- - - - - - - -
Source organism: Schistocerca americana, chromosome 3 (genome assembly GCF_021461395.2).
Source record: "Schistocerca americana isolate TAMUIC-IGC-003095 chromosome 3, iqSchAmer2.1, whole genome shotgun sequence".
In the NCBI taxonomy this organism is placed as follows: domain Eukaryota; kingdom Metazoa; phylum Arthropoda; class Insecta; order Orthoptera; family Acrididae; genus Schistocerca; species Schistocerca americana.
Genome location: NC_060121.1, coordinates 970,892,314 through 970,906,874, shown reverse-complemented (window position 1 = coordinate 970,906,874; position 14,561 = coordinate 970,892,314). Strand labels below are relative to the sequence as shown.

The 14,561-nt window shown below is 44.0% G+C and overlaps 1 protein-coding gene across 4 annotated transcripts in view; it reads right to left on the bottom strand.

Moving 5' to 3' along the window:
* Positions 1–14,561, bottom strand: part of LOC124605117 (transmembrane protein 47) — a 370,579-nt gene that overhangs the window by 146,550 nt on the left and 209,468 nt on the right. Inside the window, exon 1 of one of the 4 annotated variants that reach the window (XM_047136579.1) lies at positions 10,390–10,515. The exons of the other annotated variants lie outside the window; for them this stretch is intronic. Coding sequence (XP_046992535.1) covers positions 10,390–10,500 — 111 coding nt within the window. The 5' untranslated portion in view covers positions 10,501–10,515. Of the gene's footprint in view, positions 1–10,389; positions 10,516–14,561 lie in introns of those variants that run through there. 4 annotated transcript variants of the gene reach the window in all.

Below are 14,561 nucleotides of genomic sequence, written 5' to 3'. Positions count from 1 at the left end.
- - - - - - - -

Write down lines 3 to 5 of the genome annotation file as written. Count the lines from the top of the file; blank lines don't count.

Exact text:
In the NCBI taxonomy this organism is placed as follows: domain Eukaryota; kingdom Metazoa; phylum Arthropoda; class Insecta; order Orthoptera; family Acrididae; genus Schistocerca; species Schistocerca americana.
Genome location: NC_060121.1, coordinates 970,892,314 through 970,906,874, shown reverse-complemented (window position 1 = coordinate 970,906,874; position 14,561 = coordinate 970,892,314). Strand labels below are relative to the sequence as shown.

The 14,561-nt window shown below is 44.0% G+C and overlaps 1 protein-coding gene across 4 annotated transcripts in view; it reads right to left on the bottom strand.